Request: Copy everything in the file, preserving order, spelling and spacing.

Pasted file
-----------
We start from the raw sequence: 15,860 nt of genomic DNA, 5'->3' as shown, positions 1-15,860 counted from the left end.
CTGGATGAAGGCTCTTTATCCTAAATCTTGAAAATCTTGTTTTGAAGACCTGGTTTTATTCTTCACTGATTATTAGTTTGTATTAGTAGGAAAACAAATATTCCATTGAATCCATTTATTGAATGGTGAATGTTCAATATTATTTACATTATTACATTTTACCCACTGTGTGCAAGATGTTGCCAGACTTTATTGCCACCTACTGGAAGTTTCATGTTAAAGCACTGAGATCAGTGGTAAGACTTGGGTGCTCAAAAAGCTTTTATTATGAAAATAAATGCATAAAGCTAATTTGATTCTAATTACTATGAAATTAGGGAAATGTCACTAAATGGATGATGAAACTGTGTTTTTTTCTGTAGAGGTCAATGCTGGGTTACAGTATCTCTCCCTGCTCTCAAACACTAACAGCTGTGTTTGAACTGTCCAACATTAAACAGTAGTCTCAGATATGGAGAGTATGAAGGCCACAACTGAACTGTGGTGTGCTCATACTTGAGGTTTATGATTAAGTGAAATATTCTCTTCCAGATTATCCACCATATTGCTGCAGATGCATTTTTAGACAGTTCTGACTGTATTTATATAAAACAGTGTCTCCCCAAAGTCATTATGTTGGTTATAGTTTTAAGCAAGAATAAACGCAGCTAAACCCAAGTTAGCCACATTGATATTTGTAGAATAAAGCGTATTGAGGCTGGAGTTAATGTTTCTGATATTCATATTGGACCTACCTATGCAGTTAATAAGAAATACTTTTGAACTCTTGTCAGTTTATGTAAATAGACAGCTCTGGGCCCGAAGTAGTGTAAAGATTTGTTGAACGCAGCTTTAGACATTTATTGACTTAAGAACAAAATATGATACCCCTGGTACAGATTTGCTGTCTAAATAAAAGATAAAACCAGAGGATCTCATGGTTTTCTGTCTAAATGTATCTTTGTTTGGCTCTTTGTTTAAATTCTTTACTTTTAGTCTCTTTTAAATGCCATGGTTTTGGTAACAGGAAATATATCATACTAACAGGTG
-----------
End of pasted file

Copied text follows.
We start from the raw sequence: 15,860 nt of genomic DNA, 5'->3' as shown, positions 1-15,860 counted from the left end.
CTGGATGAAGGCTCTTTATCCTAAATCTTGAAAATCTTGTTTTGAAGACCTGGTTTTATTCTTCACTGATTATTAGTTTGTATTAGTAGGAAAACAAATATTCCATTGAATCCATTTATTGAATGGTGAATGTTCAATATTATTTACATTATTACATTTTACCCACTGTGTGCAAGATGTTGCCAGACTTTATTGCCACCTACTGGAAGTTTCATGTTAAAGCACTGAGATCAGTGGTAAGACTTGGGTGCTCAAAAAGCTTTTATTATGAAAATAAATGCATAAAGCTAATTTGATTCTAATTACTATGAAATTAGGGAAATGTCACTAAATGGATGATGAAACTGTGTTTTTTTCTGTAGAGGTCAATGCTGGGTTACAGTATCTCTCCCTGCTCTCAAACACTAACAGCTGTGTTTGAACTGTCCAACATTAAACAGTAGTCTCAGATATGGAGAGTATGAAGGCCACAACTGAACTGTGGTGTGCTCATACTTGAGGTTTATGATTAAGTGAAATATTCTCTTCCAGATTATCCACCATATTGCTGCAGATGCATTTTTAGACAGTTCTGACTGTATTTATATAAAACAGTGTCTCCCCAAAGTCATTATGTTGGTTATAGTTTTAAGCAAGAATAAACGCAGCTAAACCCAAGTTAGCCACATTGATATTTGTAGAATAAAGCGTATTGAGGCTGGAGTTAATGTTTCTGATATTCATATTGGACCTACCTATGCAGTTAATAAGAAATACTTTTGAACTCTTGTCAGTTTATGTAAATAGACAGCTCTGGGCCCGAAGTAGTGTAAAGATTTGTTGAACGCAGCTTTAGACATTTATTGACTTAAGAACAAAATATGATACCCCTGGTACAGATTTGCTGTCTAAATAAAAGATAAAACCAGAGGATCTCATGGTTTTCTGTCTAAATGTATCTTTGTTTGGCTCTTTGTTTAAATTCTTTACTTTTAGTCTCTTTTAAATGCCATGGTTTTGGTAACAGGAAATATATCATACTAACAGGTG